• It doesn't feel quite as responsive as the much cheaper Kindle 4
  • Is slightly heavier and doesn't look quite as nice as the Kindle 4

Is it worth importing one from the US?

If you already have a Kindle Keyboard 3G or were thinking of buying a Kindle Keyboard and intend to use most of the features, this is definitely a step up providing you don't mind losing the 3G open web browsing. The total cost to import will be around £35-40 more than the Kindle Keyboard but you will get the latest model with some big improvements in certain areas.

If you won't be using all the features and mainly just want to read books, I would suggest going with a Kindle 4 / Wi-Fi as this is, in my opinion, the best plain eBook reader around.

Either way, I'd say that it's hard to recommend the Kindle Keyboard 3G any more unless you have to have the 3G web browsing.

Is it the ultimate Kindle?


The Kindle range is a very odd mix at the moment with the cheapest, low-end Kindle 4 being a very stylish, responsive device; the Kindle Keyboard a bit long in the tooth but with free 3G browsing and the Kindle Touch an expensive import but with some advanced features and alas no free browsing and slightly sluggish.

For a truly unbeatable Kindle you would have to combine features from all three models which really is quite odd. The ultimate Kindle would :
  • Have the design, size and weight of the Kindle 4
  • Be as fast and responsive as the Kindle 4
  • Have the touch screen keyboard and interface of the Kindle Touch
  • Have X-Ray like Kindle Touch
  • Allow you to rotate the screen like Kindle 4
  • Have free 3G web browsing of any site like the Kindle Keyboard.
  • Have side buttons as well like the Kindle 4
Barnacle Boy! We have to find those stolen Naggy Daddies!
Offline Sizbut
17 Nov 2011, 06:52 PM | Post: #2

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RE: Kindle Touch Review : US Kindle Touch imported to the UK

Many thanks, excellent level of detail. Answered most of my questions. Very pleased that the page turn is a tap, not a swipe.
Offline Notoriety Reading Five Days in May by Andrew Adonis
17 Nov 2011, 07:48 PM | Post: #3

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RE: Kindle Touch Review : US Kindle Touch imported to the UK

Thanks again Lou - very thorough. We wait your Fire review with baited breath! I think I'll stick with my Kindle Keyboard. BTW I picked up a dislay model of a KIndle 4 in Tescos yesterday. It was obviously not working and tethered to the display but I wasn't so comfortable with the short distance from the edge of the Kindle to the page turn buttons.

Arab proverb: Only a fool lends his books and only a fool returns them.
Offline Lou Reading Ryria Series by Michael J Sullivan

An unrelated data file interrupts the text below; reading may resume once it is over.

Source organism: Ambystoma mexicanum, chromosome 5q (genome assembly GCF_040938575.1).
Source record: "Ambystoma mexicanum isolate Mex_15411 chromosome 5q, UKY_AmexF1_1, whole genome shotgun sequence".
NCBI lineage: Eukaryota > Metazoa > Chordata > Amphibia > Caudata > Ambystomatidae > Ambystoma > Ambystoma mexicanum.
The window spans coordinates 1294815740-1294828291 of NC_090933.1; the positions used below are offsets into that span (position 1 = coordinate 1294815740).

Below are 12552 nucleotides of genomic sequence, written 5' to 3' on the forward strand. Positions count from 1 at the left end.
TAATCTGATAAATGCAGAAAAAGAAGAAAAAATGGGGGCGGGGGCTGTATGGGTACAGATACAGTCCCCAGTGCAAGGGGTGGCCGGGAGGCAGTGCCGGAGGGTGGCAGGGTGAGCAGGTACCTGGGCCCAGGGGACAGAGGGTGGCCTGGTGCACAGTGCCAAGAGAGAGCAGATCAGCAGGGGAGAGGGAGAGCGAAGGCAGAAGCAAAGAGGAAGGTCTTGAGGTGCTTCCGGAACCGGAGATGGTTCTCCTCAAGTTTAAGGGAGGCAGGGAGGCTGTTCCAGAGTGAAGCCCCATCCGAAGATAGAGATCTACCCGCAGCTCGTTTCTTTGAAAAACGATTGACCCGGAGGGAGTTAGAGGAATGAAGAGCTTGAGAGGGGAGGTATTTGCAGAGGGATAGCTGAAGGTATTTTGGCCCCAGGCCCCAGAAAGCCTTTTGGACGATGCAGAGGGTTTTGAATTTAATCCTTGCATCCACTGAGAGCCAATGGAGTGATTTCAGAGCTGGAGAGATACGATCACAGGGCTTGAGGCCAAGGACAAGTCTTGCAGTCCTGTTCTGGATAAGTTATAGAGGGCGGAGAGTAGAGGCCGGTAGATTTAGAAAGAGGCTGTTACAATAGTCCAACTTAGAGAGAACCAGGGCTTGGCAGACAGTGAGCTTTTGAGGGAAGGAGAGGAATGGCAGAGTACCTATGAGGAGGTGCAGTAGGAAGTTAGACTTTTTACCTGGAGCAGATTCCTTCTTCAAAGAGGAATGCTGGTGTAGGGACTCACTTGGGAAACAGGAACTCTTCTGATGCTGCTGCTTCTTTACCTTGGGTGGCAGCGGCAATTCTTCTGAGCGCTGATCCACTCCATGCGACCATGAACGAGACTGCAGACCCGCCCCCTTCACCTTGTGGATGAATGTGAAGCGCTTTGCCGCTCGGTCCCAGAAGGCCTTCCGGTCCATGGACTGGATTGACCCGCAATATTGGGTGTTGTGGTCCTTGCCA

17 Nov 2011, 08:09 PM | Post: #4


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RE: Kindle Touch Review : US Kindle Touch imported to the UK

Quote: I wasn't so comfortable with the short distance from the edge of the Kindle 4 to the page turn buttons.

I've developed a method I call The Claw for this. You can hold it in one hand gripping the edges and then kind of squeeze to do the page turn. It works surprisingly well, but you do need large-ish hands.
Barnacle Boy! We have to find those stolen Naggy Daddies!
Offline Lou Reading Ryria Series by Michael J Sullivan
17 Nov 2011, 11:06 PM | Post: #5


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RE: Kindle Touch Review : US Kindle Touch imported to the UK

Quote: We wait your Fire review

Carryonvending will be doing the Fire review fingers crossed. I haven't got hold of one of those yet.
Barnacle Boy! We have to find those stolen Naggy Daddies!
Offline sujay Reading The Glass Guardian by Linda Gillard
18 Nov 2011, 08:23 AM | Post: #6

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RE: Kindle Touch Review : US Kindle Touch imported to the UK

A fantastic review Lou, thank you. It looks like a pretty good deal. Still not convinced I want to be tapping my screen all the time though. I get so annoyed with smears on my phone screen, not sure I could cope with them in my e-reader as well! Smile
Only happy when I am immersed in a good Kindle book Thumbs Up
Offline paulmoody
08 Jan 2012, 09:20 PM | Post: #7

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RE: Kindle Touch Review : US Kindle Touch imported to the UK

So does the 3G just connect itself? Or are there any processes to go through to get it working? (On the 3G model of course)
Offline Lou Reading Ryria Series by Michael J Sullivan
08 Jan 2012, 09:35 PM | Post: #8


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RE: Kindle Touch Review : US Kindle Touch imported to the UK

3G will just automatically connect when a wi-fi connection isn't available, no need to set anything up at all.
Barnacle Boy! We have to find those stolen Naggy Daddies!